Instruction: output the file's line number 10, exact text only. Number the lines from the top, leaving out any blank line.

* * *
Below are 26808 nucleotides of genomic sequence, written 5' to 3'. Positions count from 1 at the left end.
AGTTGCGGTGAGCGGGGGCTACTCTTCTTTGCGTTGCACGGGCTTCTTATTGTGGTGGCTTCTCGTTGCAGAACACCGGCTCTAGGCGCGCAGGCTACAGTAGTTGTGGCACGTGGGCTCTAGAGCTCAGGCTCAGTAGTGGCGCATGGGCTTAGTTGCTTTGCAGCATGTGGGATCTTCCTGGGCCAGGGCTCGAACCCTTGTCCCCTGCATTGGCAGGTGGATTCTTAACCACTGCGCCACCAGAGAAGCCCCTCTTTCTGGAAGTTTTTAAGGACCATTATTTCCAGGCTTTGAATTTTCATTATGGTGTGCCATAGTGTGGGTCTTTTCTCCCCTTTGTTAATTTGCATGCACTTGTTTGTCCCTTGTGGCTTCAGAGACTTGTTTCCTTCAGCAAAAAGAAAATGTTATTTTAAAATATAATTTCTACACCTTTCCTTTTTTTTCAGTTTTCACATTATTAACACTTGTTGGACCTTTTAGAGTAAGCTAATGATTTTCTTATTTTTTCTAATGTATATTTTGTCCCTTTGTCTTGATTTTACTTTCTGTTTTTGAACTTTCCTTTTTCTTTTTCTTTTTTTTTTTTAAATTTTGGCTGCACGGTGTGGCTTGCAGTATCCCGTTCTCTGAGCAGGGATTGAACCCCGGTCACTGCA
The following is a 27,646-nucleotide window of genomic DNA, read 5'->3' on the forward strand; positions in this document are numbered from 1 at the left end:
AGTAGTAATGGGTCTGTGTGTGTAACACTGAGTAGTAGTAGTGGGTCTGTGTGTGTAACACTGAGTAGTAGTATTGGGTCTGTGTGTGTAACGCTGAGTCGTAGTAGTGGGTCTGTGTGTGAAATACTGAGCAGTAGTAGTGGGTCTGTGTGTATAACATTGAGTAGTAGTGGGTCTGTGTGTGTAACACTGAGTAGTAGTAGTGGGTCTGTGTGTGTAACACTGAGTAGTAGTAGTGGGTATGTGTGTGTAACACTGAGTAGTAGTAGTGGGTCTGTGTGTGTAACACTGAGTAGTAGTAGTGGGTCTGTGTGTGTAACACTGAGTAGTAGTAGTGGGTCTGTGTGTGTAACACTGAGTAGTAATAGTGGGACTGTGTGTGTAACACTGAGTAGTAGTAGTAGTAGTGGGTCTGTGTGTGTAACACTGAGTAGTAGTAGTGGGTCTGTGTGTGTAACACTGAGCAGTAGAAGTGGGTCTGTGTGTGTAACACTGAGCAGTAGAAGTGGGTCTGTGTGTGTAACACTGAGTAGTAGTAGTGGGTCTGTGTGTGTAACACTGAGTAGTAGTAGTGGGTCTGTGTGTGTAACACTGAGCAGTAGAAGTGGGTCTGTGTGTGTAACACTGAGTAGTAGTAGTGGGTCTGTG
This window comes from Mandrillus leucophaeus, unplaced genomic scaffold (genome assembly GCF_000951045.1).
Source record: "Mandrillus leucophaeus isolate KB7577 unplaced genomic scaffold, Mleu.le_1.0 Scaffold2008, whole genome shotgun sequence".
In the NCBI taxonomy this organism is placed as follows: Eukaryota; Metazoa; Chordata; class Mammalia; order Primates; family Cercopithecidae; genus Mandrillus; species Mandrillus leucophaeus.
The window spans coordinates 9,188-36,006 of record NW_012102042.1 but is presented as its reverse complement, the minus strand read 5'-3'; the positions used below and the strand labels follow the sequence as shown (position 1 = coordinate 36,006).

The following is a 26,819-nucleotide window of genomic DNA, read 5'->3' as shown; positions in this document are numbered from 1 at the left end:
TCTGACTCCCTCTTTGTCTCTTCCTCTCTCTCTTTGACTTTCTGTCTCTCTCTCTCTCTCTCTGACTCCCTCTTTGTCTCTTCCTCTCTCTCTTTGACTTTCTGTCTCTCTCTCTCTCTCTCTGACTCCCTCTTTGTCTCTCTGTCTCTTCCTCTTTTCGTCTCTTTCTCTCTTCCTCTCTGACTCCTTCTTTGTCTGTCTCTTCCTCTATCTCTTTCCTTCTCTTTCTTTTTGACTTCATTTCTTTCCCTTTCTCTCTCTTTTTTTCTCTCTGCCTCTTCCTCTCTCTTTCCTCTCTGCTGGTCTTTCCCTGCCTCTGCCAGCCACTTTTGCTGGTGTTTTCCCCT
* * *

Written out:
TCTGACTCCCTCTTTGTCTCTTCCTCTCTCTCTTTGACTTTCTGTCTCTCTCTCTCTCTCTCTGACTCCCTCTTTGTCTCTTCCTCTCTCTCTTTGACTTTCTGTCTCTCTCTCTCTCTCTCTGACTCCCTCTTTGTCTCTCTGTCTCTTCCTCTTTTCGTCTCTTTCTCTCTTCCTCTCTGACTCCTTCTTTGTCTGTCTCTTCCTCTATCTCTTTCCTTCTCTTTCTTTTTGACTTCATTTCTTTCCCTTTCTCTCTCTTTTTTTCTCTCTGCCTCTTCCTCTCTCTTTCCTCTCTGCTGGTCTTTCCCTGCCTCTGCCAGCCACTTTTGCTGGTGTTTTCCCCT